Meet The Elusive Data Scientist

Data scientists in Chicago share a glimpse at their everyday problems: organizational process, enterprise fiefdoms -- and yes, a big data talent shortage.
 Big Data Talent War: 7 Ways To Win
Big Data Talent War: 7 Ways To Win
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Nearly three dozen data scientists from academia and business met in Chicago this week to share ideas, discuss challenges, vent frustrations, and generally compare notes about their suddenly high-profile profession.

The meeting, organized by U.K.-based IE, revealed a surprising amount of commonality among the assembled experts, many of whom said they were eager to help their organizations but often run into organizational or infrastructural roadblocks.

"70% of my value is an ability to pull the data, 20% of my value is using data-science methods and asking the right questions, and 10% of my value is knowing the tools," said Catalin Ciobanu, a physicist who spent ten years at Fermi National Accelerator Laboratory (Fermilab) and is now senior manager-BI at Carlson Wagonlit Travel.

[ Data scientists are much in demand, and those who also have communications skills are golden. See Wanted: Qualified Data Scientists, People Skills A Plus. ]

Like a number of the Ph.D.'s at the meeting, Ciobanu suggested a data scientist's chief contribution was an ability to think through complex problems before using high-powered computational systems. "The thought process is the most important ingredient in data science," he said.

This idea was echoed by Scott Nicholson, a Ph.D. in econometrics and the chief data scientist at Accretive Health, which works with hospitals to improve their performance and patient outcomes.

"My definition of a data scientist is someone who uses data to solve problems, end to end, from asking the right questions to making insights actionable," Nicholson told the group.

He said to be successful, a data scientist must be engaged with the business owners and their problems. Otherwise, the data insights won't be iteratively tested and, worse, may be misapplied. Before joining Accretive six months ago, Nicholson ran a group of data scientists at professional social networking site LinkedIn.

Nicholson also spoke for many in the room when he talked about the obstacles, technical and organizational, for conducting data science properly. Obstacles include data sources that are siloed, either because there are fiefdoms inside the organization or because, as is the case in healthcare, there are legal, compliance and privacy rules that prevent data-sharing.

And much of a data scientist's work is what he called the "messy but necessary" business of extracting and cleaning data, getting it ready for use in a model. "It's 70% of the job," he said.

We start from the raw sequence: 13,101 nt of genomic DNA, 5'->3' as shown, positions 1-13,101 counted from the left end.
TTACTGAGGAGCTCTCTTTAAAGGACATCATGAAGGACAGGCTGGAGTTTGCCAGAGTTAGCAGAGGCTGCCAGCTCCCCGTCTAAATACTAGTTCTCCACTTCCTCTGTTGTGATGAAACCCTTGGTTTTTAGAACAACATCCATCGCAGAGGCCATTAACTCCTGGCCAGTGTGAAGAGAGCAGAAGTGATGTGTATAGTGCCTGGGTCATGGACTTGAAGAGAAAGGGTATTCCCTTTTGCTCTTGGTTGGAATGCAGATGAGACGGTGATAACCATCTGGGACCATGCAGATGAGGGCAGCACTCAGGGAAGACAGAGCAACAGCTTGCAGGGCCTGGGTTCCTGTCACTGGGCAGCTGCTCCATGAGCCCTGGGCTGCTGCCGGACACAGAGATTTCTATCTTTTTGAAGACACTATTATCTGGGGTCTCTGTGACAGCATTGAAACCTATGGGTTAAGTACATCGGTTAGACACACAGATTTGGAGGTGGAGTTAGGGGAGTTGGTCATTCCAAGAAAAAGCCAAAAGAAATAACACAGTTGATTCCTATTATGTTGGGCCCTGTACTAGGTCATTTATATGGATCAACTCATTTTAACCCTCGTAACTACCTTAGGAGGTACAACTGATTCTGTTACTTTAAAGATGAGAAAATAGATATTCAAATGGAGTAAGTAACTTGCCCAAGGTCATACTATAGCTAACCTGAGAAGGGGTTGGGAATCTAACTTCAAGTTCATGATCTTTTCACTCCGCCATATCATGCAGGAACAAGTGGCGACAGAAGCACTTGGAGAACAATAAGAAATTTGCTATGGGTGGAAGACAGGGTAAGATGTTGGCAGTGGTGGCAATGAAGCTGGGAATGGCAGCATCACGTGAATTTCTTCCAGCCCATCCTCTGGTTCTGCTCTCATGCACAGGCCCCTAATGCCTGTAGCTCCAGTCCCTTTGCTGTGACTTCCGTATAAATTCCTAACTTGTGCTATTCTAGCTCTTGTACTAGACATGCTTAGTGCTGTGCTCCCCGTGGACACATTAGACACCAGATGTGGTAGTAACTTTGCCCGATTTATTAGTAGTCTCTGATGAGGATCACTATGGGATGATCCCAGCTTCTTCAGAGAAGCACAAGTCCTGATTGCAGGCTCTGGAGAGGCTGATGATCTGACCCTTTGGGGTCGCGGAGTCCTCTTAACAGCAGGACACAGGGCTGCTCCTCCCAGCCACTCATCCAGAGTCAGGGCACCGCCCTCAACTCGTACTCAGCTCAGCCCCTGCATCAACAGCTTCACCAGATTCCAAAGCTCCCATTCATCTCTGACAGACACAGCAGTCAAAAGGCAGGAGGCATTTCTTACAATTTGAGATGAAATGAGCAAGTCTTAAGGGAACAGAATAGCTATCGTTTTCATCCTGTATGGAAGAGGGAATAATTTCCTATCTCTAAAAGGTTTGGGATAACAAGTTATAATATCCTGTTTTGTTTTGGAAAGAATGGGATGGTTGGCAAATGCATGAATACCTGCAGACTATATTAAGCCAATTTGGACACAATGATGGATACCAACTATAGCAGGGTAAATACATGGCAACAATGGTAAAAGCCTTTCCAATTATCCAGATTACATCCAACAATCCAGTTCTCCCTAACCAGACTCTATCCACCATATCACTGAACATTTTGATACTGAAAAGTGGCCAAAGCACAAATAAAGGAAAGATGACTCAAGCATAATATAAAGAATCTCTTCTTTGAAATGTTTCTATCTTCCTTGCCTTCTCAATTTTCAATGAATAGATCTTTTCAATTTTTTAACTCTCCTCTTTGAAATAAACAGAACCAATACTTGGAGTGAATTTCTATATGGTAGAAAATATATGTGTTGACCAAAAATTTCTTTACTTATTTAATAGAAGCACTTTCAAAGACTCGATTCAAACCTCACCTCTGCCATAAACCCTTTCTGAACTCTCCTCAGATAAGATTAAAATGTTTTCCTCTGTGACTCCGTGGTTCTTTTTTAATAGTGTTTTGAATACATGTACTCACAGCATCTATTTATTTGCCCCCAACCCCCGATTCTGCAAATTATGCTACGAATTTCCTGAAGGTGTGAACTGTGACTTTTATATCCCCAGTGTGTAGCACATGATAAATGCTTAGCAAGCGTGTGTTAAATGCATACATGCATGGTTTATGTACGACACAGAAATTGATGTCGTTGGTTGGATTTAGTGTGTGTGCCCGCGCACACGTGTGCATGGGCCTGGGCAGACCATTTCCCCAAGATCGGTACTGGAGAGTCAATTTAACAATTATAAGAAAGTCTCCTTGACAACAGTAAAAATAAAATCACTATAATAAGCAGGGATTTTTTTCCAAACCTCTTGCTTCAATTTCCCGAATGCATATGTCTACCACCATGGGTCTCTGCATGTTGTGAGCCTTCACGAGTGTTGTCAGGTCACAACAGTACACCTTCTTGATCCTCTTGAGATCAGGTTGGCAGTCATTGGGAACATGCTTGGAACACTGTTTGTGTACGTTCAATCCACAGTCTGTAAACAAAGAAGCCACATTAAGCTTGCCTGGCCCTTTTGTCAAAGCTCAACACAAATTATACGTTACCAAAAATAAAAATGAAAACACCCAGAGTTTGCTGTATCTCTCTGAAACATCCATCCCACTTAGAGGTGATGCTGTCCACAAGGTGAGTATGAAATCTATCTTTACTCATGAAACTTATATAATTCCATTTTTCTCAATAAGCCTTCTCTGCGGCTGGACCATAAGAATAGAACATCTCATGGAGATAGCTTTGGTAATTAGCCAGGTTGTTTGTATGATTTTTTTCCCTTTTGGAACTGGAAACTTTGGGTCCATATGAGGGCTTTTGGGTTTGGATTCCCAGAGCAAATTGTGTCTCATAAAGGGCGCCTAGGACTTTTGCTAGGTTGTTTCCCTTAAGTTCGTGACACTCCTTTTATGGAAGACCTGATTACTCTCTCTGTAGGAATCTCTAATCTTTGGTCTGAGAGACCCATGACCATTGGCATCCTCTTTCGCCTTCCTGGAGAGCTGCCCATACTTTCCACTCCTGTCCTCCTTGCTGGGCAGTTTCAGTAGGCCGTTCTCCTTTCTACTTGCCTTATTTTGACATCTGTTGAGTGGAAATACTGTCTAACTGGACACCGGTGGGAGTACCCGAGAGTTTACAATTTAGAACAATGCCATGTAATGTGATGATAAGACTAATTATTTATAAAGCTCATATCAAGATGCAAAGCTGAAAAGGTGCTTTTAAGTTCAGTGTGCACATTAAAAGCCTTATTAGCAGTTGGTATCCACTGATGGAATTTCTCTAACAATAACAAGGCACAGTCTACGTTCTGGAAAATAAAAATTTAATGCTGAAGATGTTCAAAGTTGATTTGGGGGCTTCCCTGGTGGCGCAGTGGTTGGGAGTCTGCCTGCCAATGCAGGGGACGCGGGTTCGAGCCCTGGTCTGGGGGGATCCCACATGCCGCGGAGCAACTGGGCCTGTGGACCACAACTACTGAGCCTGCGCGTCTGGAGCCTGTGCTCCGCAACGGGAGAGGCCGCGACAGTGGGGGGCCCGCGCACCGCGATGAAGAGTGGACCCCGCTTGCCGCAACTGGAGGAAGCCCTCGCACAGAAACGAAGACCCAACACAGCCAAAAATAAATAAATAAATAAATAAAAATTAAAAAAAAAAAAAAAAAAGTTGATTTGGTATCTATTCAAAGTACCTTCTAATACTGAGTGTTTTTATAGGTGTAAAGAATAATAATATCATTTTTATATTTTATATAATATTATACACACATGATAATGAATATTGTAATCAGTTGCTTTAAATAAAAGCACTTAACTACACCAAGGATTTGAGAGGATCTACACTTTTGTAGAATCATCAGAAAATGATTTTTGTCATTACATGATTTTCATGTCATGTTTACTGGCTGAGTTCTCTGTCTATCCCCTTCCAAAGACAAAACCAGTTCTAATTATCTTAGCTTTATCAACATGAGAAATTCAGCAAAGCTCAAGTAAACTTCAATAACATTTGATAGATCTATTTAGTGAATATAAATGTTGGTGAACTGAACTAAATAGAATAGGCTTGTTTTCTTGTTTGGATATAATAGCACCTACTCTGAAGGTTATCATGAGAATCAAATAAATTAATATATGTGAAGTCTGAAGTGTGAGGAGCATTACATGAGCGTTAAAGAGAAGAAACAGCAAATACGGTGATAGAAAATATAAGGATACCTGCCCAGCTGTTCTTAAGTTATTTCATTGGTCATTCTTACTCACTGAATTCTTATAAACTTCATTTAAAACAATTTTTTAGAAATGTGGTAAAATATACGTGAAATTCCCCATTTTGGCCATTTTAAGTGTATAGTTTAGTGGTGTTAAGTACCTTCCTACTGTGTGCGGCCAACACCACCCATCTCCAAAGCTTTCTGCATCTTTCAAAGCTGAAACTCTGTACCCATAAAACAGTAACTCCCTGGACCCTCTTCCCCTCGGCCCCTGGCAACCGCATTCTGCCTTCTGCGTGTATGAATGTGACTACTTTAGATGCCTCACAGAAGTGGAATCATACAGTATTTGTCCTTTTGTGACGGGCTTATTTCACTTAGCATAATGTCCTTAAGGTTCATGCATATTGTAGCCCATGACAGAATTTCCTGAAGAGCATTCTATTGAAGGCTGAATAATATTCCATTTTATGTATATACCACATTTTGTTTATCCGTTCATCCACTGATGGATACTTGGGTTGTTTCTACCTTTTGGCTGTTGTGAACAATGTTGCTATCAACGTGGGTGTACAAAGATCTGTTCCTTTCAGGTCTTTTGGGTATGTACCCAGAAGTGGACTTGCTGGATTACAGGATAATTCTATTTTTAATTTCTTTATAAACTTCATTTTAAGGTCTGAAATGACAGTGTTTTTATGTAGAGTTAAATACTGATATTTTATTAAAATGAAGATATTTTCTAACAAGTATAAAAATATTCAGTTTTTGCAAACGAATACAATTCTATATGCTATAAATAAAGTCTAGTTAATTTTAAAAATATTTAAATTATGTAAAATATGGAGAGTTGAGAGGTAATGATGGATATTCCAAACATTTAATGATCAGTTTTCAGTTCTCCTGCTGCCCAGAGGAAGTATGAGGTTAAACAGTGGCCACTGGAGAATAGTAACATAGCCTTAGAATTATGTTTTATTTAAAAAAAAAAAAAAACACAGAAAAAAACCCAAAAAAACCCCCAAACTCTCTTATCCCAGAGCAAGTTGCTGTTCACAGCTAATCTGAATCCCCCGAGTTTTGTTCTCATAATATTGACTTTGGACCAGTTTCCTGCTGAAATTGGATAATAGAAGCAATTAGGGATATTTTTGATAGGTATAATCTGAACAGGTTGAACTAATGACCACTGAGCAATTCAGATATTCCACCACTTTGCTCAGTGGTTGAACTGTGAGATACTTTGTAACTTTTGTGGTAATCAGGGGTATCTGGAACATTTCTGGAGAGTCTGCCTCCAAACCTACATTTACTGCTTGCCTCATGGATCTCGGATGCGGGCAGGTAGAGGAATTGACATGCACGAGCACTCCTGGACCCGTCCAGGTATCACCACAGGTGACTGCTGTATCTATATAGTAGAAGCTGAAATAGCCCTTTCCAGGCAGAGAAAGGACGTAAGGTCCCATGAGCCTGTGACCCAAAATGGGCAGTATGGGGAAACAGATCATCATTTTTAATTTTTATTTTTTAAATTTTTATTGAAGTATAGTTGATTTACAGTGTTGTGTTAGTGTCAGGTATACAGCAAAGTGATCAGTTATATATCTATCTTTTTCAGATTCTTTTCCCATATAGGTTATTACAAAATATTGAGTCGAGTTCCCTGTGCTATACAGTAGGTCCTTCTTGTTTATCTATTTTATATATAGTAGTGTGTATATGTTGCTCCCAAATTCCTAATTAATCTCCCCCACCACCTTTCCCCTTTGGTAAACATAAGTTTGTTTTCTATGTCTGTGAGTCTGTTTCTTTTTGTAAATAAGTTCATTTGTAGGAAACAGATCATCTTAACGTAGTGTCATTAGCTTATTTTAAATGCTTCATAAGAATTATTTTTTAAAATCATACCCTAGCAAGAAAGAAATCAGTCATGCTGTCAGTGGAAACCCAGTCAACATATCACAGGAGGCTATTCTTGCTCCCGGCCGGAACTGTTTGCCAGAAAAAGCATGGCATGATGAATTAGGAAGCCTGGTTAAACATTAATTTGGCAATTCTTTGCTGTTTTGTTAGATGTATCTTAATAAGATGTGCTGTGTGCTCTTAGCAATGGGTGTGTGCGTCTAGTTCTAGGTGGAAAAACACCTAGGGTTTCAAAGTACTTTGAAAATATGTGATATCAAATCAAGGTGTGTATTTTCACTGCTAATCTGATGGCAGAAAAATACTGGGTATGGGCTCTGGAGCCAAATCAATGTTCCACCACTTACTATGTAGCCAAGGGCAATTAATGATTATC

Like their business-side counterparts, the data scientists at the meeting also confirmed the shortage of trained workers.

"For every hundred job openings, there may just be a couple of applicants," said Kirk Borne, professor of astrophysics and computational science at George Mason University, which has graduated 200 Ph.D.'s in the past 20 years. Borne and others also emphasized the need for curiosity coupled with communication skills in the profession.

"Engineering, I think you can pick up," said Accretive's Nicholson. "Curiosity is built in."

One of the most detailed presentations of the day came from Aron Clymer, who manages a team of data scientists for product intelligence at

The cloud-based back-office giant leverages Clymer's group across its 150 product teams to understand customer behavior and customer sentiment.

The group -- composed of six data scientists and three business analysts -- pulls data from transactions and other feeds found throughout Among other data inputs are website interactions, product research, customer support calls, sales visits, customer billing histories and the chatter on social media.

The behavioral data alone amounts to some 1 billion transactions per day, according to Clymer. This data is loaded into a Hadoop database that looks at 500 features.

One of the more interesting ongoing analysis projects at involves the company's Idea Exchange, a customer-facing site that lets the community post feature requests. "We have 26,000 active ideas there," Clymer said. His group mines this resource, conducts sentiment analysis and ships its conclusions to the various product teams. To date, the product teams have been delivering on about four ideas per week based on the analysis, Clymer said.

Salesforce also checks its customers' sentiment on social media, using Radian6, the social media monitoring company it acquired last year. Clymer noted that his strategy is to increasingly use's own platform for big data and analytic projects as it ramps up its capabilities in these areas.

For instance, one text analytics study using Radian6 revealed that customers were having trouble with their logins. "So in about two weeks we delivered a video on how to reset passwords and issued a patch," Clymer said, adding that this single fix will probably save the company close to $1 million in the course of a year.

In-memory analytics offers subsecond response times and hundreds of thousands of transactions per second. Now falling costs put it in reach of more enterprises. Also in the Analytics Speed Demon special issue of InformationWeek: Louisiana State University hopes to align business and IT more closely through a master's program focused on analytics. (Free registration required.)